A scientific team led by Dr University of Illinois Urbana-Champaign (USA) has built a file live small cell With a genome reduced to the most important, a computer model of the cell reflects its behaviour.
The authors of this work, published this week in the journal Cell, note that they are developing a system for predicting how changes in genomes, living conditions or physical properties of living cells alter their functions.
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Its minimum cells genome “Reduced cells that carry the genes needed to replicate their DNA, grow, divide, and perform most of the other functions that define life,” says Zane (Zann) Luthy Schulten, a professor of chemistry at American University, who led the work. With graduate student Zane Thornberg.
“What is new is that we have developed 3D Kinetic Model and quite dynamic for a small living cell that mimics what happens in a real cell,” adds Luthey-Schulten.
The developed simulations map the exact location and chemical properties of thousands of cellular components in 3D at the atomic scale. You can see how long it takes for these molecules to travel through the cell and find each other, what kind of chemical reactions take place when they happen, and how much energy is needed for each step, the university explained in a statement.
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To build the miniature cell, researchers at the J. Craig Venter Institute (JCVI) in La Jolla, California, turned to the simplest of living cells: Mycoplasma, a genus of bacteria that parasitizes other organisms.
In previous studies, JCVI scientists created a synthetic genome missing as many nonessential genes as possible and grew the cell in an environment rich in all the nutrients and factors needed for its maintenance.
In the new work, the team added some genes again to improve cell viability. This is simpler than any normal cell, so it is easier to design it on a computer.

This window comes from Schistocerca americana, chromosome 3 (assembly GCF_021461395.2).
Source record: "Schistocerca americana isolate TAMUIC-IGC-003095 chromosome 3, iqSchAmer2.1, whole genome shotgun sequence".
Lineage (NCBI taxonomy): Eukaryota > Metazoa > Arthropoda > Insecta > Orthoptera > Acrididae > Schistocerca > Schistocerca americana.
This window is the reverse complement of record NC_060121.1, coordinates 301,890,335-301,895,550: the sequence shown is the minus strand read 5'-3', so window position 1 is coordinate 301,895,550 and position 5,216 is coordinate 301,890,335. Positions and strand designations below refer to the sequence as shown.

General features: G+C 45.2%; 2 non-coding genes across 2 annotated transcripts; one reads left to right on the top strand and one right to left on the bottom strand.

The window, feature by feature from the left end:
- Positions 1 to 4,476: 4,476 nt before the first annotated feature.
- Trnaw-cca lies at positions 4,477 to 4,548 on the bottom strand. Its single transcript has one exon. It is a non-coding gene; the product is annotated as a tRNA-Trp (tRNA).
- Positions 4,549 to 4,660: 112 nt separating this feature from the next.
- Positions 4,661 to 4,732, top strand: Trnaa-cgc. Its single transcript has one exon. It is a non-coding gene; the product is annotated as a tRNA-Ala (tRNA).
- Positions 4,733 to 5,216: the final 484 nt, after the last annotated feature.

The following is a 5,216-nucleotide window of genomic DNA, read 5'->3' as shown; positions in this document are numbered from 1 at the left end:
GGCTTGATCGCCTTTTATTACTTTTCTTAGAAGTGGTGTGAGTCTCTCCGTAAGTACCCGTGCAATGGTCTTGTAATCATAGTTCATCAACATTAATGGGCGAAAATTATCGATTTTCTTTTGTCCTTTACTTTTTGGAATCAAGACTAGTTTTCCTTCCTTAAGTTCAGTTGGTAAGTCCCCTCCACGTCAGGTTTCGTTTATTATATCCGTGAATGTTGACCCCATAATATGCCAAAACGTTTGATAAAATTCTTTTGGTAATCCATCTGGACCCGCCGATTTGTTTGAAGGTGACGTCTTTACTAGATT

Data from decades of research
According to Luthey-Schulten, “Simulating something as complex as a living cell relies on data from decades of research. To build the computational model, she and her colleagues took into account the physical and chemical properties of the cell’s DNA, lipids, amino acids, and the machinery of gene transcription, translation, and protein construction.” “.
To build the computational model, she and her colleagues needed to consider the physical and chemical properties of a cell’s DNA, lipids, amino acids, gene transcription, translation, and protein building mechanisms.
They also had to model how each component propagated through the cell, keeping track of the energy needed for each step of the cell’s life cycle. NVIDIA GPUs were used to run the simulations.
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“We built a computer model based on what we know about the small cell, then ran simulations, and also checked whether our simulated cell behaves like the real thing,” explains Thornburg.
The simulations allowed the researchers to understand how a real cell balances metabolic demands, genetic processes, and growth, says Lothi Schulten.
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For example, the model revealed that the cell used most of its energy to import ions and essential molecules through the cell membrane. “This makes sense because mycoplasma gets most of what it needs to survive from other organisms,” says the researcher.
The simulations also allowed Thornburg to calculate the normal lifespan of messenger RNA, the genetic blueprints for building proteins. They also revealed a relationship between the rate of membrane lipidation and protein synthesis and changes in membrane surface area and cell volume.
“We simulate all of the chemical reactions inside a small cell, from its birth until the moment it divides two hours later,” Thornberg details, and from there, we get a model that tells us how it works and how we can make it more complex to change their behaviour.
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Luthey-Schulten insists that his team has developed “a fully dynamic 3D kinematic model of a small living cell, which opens a window into the inner workings of the cell, and shows us how all the components interact and change in response to internal and external signals.”
“This model – and others that are more complex – will help us better understand the basic principles of life,” the researcher concludes.
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